PBBurns-WebPatricia and William Burns


The stated mission of the Sullivan County Historical Society has been no better exemplified than through the endeavors of “Pat” and “Bill” Burns. Through their historical knowledge and organizational skills, the Society has developed an excellence in the preservation of Sullivan County history, from the management of archival material to the day-to-day tasks of operating the County Museum. Because of their stewardship, the Society continues to remain viable, even in these days of economical and technological challenges.


For almost the last quarter of a century, Pat and Bill Burns have been the lifeblood of the Sullivan County Historical Society. Their reverence for history, both within or beyond the boarders of SullivanCounty, quickly becomes obvious when you engage either in conversation. Their vast historical knowledge is diverse, their recollections engaging and their passion easily conveyed. Their tireless volunteer commitment to the Society’s mission can be easily found by the improvements made over the years within the Society’s operations. Acquired skills and knowledge that has shaped their early lives, along with a deep sense of volunteerism, has benefited not only the Society, but our entire community.


Though Bill’s ancestors were amongst the earliest settlers who migrated to SullivanCounty, both Pat and Bill’s beginnings were in New York City. Growing up in the Howard Beach section of Brooklyn, Pat spent a great deal of time wandering though rooms and halls of the BrooklynMuseum, visits that would be the spark for a life-long interest in fashion. Visiting other historic houses, she learned about early fashion and furniture through knowledge of docents, museum guides who are trained to educate visitors to the collections and significance of that institution.    


Though Bill was raised in the Bayside section of Queens, he spent many summer vacations with his relatives in SullivanCounty, developing an appreciation for the rural way of life and his ancestral heritage at Fraser Settlement in the Town of Bethel. Upon turning eighteen and with the United States in the midst of World War II, Bill enlisted into the Army Air Force. With recent development by the armed forces of using radio detection in tracking enemy ships and aircraft, Bill was sent to the University of Wisconsin to receive training in the new technology. At the end of hostilities, Bill continued on with his education by enrolling at Paul Smith’s College and later at HofstraCollege, majoring in business administration and management. Afterwards, he found employment with Cities Service Company, the oil and gas concern that today operates under the name of Citco, as purchasing agent.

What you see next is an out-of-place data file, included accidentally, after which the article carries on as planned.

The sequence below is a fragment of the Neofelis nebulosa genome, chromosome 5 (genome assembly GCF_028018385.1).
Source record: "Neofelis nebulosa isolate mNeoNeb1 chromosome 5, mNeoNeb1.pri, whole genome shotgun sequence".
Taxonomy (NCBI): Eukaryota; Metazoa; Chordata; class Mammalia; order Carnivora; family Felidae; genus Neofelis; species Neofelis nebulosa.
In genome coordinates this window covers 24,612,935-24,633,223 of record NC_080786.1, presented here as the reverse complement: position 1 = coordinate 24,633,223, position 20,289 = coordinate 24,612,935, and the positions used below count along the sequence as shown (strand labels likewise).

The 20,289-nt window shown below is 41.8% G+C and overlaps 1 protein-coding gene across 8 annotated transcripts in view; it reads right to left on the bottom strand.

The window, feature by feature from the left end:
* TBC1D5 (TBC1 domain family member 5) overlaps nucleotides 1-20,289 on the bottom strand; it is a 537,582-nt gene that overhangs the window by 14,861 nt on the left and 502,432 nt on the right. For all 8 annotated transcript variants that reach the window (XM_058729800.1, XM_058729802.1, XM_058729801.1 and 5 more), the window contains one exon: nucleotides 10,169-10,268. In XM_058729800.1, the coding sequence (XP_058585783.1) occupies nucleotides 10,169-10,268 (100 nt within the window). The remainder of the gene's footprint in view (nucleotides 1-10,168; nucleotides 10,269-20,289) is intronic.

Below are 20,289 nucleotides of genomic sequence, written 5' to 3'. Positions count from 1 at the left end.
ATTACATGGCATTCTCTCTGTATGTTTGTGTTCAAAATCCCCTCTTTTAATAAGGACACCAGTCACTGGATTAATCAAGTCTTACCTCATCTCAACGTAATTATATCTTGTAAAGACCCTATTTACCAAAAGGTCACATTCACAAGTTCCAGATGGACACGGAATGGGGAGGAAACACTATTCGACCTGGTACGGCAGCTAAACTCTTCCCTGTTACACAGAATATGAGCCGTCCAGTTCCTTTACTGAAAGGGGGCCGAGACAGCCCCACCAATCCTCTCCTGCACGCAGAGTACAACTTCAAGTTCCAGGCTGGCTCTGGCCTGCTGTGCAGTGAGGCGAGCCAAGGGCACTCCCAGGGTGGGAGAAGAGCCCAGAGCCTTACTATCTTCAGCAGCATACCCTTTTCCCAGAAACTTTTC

In 1953, Pat and Bill were married and because of Bill’s work, they moved to northern New Jersey. In addition to raising a family of two sons and a daughter, Pat pursued her interest in fashion by working and volunteering at many of the historic houses and landmarks of northern New Jersey. Pat’s first employment was that of docent at the Von Steuben House, a Revolutionary period landmark and cornerstone of the historic district of Hackensack, New Jersey. After the Burns family moved to Wyckoff, Pat did volunteer service for the Hermitage House and Museum where she worked on textiles and vintage clothing under the tutelage of June Bove, who was associated with the Metropolitan Museum Costume Collections. Later, as a docent working at the Zabriskie House in Wyckoff, Pat developed an understanding of “collection furniture.”


Though the Burns were immersed with family activities and work obligations in New Jersey, they continued to find time to regularly visit Bill’s ancestral home at Fraser Settlement. In 1959, they acquired the old house on the Van Vactor homestead, the Van Vactor family being amongst the earliest of settlers at Fraser Settlement. Built well before 1850 by Isaac Van Vactor and now being in need of extensive work, Pat and Bill repaired and updated the house over the twenty years. Upon retirement, they decided SullivanCounty is “where they belonged” and made the move into their refurbished Fraser Settlement home in 1991.